RPS Advent Calender 2023! Each day reveals a new favourite game from this year, leading up to our GOTY. Check the main calendar post to see the full list.
We come to the sixteenth door of the advent calendar, but unfortunately it’s quite far up above you. You’re going to have to climb.
Keep a firm grip as we go. It’s Jusant!
Alice Bee: I started meditating a few weeks ago, which means I’m now one of those pricks who says “ooooh, you must try [thing that is new to me]” at everyone they meet, like the first time someone at work tries Huel or discoveres Sufjan Stevens. My mind is extremely cluttered and loud and some quiet is, it turns out, good. Jusant is, despite it being a game where you leap from perilous heights and hang from ledges by your fingertips, a very quiet adventure.
You’re climbing a tower – a huge, natural pillar of rock that is in effect a sort of vertical climate, with dry desert at the bottom and some more moist bits as you get higher up. There used to be much more water, but something made it all go away, and your mission, you intuit, is to bring it back. There are no people, no NPCs, and no dialogue is spoken. Along the way you walk through the layered histories of several different civilizations: you find spinning statues akin to prayer wheels, which come alive with blue lights when you turn them; you read old letters and fragments of diaries from different times; you unearth shells that play a snatch of sound from years before.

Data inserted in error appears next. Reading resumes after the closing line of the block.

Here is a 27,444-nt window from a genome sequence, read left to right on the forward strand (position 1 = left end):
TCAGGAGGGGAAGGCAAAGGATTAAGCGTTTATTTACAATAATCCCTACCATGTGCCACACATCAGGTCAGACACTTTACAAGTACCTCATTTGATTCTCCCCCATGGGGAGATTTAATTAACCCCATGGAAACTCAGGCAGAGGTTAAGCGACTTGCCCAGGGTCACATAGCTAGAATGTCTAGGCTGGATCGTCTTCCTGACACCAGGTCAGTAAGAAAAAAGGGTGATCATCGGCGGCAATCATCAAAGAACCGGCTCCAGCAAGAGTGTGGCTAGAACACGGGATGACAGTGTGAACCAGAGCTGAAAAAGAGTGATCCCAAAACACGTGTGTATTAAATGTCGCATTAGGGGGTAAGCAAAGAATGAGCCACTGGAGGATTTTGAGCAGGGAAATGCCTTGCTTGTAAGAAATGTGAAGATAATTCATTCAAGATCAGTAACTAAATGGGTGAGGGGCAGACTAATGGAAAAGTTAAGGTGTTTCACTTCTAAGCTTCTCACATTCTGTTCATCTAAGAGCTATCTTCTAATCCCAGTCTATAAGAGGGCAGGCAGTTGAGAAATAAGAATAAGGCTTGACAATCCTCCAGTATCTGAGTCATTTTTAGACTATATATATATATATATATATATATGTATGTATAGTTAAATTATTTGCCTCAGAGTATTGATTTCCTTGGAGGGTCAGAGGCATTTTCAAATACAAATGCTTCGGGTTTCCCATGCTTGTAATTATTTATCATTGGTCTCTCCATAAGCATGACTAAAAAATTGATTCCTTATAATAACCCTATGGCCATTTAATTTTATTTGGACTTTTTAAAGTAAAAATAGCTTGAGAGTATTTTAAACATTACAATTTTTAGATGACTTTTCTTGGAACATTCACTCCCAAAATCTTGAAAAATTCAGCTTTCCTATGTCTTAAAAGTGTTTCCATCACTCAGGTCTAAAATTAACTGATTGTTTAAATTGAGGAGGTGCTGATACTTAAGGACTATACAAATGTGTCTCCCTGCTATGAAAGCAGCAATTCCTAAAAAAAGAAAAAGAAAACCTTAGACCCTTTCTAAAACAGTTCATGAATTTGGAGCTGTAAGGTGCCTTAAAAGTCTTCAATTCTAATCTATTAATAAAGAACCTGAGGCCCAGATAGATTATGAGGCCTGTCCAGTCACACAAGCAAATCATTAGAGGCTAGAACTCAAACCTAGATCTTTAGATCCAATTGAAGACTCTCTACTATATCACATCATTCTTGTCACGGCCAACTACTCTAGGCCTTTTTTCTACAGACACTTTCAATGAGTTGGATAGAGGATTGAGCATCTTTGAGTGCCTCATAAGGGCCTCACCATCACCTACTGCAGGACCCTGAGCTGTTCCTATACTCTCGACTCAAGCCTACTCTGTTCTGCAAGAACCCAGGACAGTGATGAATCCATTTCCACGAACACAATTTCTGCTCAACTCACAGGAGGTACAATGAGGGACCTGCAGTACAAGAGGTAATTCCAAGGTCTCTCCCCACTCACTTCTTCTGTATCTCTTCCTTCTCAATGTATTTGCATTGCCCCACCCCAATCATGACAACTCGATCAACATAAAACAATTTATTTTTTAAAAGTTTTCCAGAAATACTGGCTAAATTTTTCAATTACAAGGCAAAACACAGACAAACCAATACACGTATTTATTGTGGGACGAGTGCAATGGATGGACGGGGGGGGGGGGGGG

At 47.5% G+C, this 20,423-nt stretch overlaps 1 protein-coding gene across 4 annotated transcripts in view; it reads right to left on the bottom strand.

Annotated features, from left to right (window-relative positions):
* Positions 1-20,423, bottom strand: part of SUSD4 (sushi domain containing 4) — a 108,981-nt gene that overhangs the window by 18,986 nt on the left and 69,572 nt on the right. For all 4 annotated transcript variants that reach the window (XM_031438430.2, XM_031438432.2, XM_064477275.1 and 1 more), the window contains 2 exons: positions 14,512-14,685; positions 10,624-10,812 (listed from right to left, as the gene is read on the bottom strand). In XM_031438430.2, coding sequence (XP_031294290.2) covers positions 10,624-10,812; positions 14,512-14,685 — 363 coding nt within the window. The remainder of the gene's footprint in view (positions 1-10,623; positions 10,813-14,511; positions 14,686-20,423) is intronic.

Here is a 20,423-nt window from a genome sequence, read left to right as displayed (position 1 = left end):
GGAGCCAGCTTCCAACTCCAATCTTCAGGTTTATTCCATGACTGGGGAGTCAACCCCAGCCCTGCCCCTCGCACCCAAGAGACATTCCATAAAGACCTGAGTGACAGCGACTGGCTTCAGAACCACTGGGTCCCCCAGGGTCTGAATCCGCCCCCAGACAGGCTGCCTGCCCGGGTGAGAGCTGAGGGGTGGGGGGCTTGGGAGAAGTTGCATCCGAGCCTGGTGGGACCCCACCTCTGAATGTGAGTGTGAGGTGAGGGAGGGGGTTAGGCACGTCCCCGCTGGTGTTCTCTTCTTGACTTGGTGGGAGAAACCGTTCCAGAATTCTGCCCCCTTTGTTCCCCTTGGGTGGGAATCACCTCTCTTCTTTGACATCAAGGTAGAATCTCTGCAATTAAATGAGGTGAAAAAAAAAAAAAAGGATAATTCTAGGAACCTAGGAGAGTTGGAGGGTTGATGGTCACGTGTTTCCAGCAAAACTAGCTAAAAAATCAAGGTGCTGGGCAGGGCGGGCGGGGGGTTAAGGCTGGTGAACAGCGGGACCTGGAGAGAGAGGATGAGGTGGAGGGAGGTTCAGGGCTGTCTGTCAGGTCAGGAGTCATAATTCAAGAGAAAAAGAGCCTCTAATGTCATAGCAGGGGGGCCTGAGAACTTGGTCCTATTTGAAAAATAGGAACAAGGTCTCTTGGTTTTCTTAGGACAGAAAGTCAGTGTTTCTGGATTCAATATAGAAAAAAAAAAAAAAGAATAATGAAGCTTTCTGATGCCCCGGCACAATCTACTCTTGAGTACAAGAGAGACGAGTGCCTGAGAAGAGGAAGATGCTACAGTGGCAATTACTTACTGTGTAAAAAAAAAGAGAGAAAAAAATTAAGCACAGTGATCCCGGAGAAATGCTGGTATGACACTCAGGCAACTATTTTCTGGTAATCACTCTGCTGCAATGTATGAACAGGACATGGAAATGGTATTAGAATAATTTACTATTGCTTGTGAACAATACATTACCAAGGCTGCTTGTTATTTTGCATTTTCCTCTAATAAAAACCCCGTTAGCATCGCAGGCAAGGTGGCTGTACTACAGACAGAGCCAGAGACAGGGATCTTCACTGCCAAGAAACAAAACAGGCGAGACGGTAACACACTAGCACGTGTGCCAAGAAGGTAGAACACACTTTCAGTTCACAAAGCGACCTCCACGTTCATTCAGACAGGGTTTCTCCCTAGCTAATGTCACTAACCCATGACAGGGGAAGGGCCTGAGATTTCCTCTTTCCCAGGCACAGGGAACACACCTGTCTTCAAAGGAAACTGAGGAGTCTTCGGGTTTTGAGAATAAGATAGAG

The climbing itself is part mechanical (pressing and releasing individual mouse buttons or triggers to hold or leg go of the rock face with each arm) and part vibes, judging how much rope you have left, how tired you are, and if you can make that jump. But beyond the challenge of the ascent, what I love most is Jusant’s world, which feels like it lives and breathes even though it’s deserted. It’s a place of bright sun-baked stone, shadowy overhangs, birds that take off in yellow clouds as you approach, plants clinging on to cracks in the rock, and glowing, floating creatures in dripping caverns.
And through it all you piece together how people lived, what went wrong, how society tried to adapt, how things fell apart, and the expeditions to the very top of the spire that tried to fix things in the worst way possible. It’s a fabulous game, and unlike the Don’t Nod you might be familiar with from Life Is Strange. I loved it.